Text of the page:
• Children Dose must be determined by your doctor.

Missed dose

If your medical doctor or dentist has ordered you to take this medicine according to a regular schedule and you miss a dose, take it as soon as you remember. However, if it is almost time for your next dose, skip the missed dose and go back to your regular dosing schedule. Do not double doses.

Storage

To store this medicine:

  • Keep out of the reach of children. Overdose is very dangerous in young children.
  • Store away from heat and direct light.
  • Do not store tablets or capsules in the bathroom, near the kitchen sink, or in other damp places. Heat or moisture may cause the medicine to break down.
  • Store hydromorphone, oxycodone, or oxymorphone suppositories in the refrigerator.
  • Keep liquid (including injections) and suppository forms of the medicine from freezing.
  • Do not keep outdated medicine or medicine no longer needed. Be sure that any discarded medicine is out of the reach of children.

Before Using This Medicine

In deciding to use a medicine, the risks of taking the medicine must be weighed against the good it will do. This is a decision you and your doctor will make. For narcotic analgesics, the following should be considered:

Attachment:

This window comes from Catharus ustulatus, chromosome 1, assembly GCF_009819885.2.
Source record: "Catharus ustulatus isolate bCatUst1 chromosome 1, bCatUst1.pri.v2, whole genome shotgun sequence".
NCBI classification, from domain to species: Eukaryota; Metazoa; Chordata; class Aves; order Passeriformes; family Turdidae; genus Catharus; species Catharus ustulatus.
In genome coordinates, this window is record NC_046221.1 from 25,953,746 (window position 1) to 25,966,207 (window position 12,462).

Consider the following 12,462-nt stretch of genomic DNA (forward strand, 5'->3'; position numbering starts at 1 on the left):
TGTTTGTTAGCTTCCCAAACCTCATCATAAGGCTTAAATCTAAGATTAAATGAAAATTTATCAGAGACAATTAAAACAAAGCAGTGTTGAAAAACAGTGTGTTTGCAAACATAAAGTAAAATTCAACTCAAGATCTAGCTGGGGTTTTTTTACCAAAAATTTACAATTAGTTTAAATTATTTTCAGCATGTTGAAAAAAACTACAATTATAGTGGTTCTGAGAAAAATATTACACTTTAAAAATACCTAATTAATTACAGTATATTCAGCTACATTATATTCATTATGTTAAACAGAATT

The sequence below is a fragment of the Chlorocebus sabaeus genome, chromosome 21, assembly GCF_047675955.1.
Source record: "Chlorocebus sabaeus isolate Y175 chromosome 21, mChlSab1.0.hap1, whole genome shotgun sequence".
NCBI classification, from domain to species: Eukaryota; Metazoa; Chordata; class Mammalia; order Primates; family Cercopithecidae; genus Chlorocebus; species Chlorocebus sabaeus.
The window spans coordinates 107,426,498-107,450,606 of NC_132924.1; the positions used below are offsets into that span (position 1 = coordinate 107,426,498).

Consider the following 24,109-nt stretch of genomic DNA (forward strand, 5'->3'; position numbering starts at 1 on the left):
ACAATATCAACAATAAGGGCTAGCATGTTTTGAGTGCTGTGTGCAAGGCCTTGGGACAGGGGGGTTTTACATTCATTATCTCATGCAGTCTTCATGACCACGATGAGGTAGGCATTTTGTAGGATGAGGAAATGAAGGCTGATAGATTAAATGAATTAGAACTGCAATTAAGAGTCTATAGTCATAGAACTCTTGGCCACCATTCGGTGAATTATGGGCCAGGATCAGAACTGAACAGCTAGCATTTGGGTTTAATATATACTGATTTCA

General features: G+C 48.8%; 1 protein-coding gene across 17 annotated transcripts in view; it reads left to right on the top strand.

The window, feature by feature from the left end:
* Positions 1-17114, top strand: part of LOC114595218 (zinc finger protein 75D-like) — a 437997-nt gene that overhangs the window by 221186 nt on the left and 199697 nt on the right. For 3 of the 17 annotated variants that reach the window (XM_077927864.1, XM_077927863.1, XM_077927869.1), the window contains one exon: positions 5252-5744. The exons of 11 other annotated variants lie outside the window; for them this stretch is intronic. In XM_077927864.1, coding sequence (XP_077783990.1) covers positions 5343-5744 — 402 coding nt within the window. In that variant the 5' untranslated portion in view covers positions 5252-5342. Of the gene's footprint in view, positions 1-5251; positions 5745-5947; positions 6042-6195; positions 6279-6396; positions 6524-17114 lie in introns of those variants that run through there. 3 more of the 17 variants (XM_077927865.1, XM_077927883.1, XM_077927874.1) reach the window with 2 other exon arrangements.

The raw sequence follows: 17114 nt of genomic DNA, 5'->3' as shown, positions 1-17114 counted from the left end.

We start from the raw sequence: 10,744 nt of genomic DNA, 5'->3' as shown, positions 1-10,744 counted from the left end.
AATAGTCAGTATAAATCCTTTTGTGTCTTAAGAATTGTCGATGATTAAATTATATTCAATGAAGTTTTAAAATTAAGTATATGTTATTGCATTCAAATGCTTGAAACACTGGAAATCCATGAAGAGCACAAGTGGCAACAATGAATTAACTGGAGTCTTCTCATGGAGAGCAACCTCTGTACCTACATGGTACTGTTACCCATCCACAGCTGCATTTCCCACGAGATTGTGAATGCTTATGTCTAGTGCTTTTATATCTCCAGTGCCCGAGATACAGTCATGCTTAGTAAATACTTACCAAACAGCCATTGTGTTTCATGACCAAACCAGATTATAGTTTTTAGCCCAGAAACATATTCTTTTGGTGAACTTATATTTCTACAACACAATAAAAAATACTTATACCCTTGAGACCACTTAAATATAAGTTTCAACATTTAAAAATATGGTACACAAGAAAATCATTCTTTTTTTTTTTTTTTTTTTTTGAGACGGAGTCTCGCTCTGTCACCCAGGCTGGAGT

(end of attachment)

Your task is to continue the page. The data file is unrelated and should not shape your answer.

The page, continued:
Allergies Tell your doctor if you have ever had any unusual or allergic reaction to any of the narcotic analgesics. Also tell your health care professional if you are allergic to any other substances, such as foods, preservatives, or dyes.

Pregnancy Although studies on birth defects with narcotic analgesics have not been done in pregnant women, these medicines have not been reported to cause birth defects. However, hydrocodone, hydromorphone, and morphine caused birth defects in animals when given in very large doses. Buprenorphine and codeine did not cause birth defects in animal studies, but they caused other unwanted effects. Butorphanol, nalbuphine, pentazocine, and propoxyphene did not cause birth defects in animals. There is no information about whether other narcotic analgesics cause birth defects in animals.

Too much use of a narcotic during pregnancy may cause the baby to become dependent on the medicine. This may lead to withdrawal side effects after birth. Also, some of these medicines may cause breathing problems in the newborn infant if taken just before delivery.

Breast-feeding Most narcotic analgesics have not been reported to cause problems in nursing babies. However, when the mother is taking large amounts of methadone (in a methadone maintenance program), the nursing baby may become dependent on the medicine. Also, butorphanol, codeine, meperidine, morphine, opium, and propoxyphene pass into the breast milk.

Children Breathing problems may be especially likely to occur in children younger than 2 years of age. These children are usually more sensitive than adults to the effects of narcotic analgesics. Also, unusual excitement or restlessness may be more likely to occur in children receiving these medicines.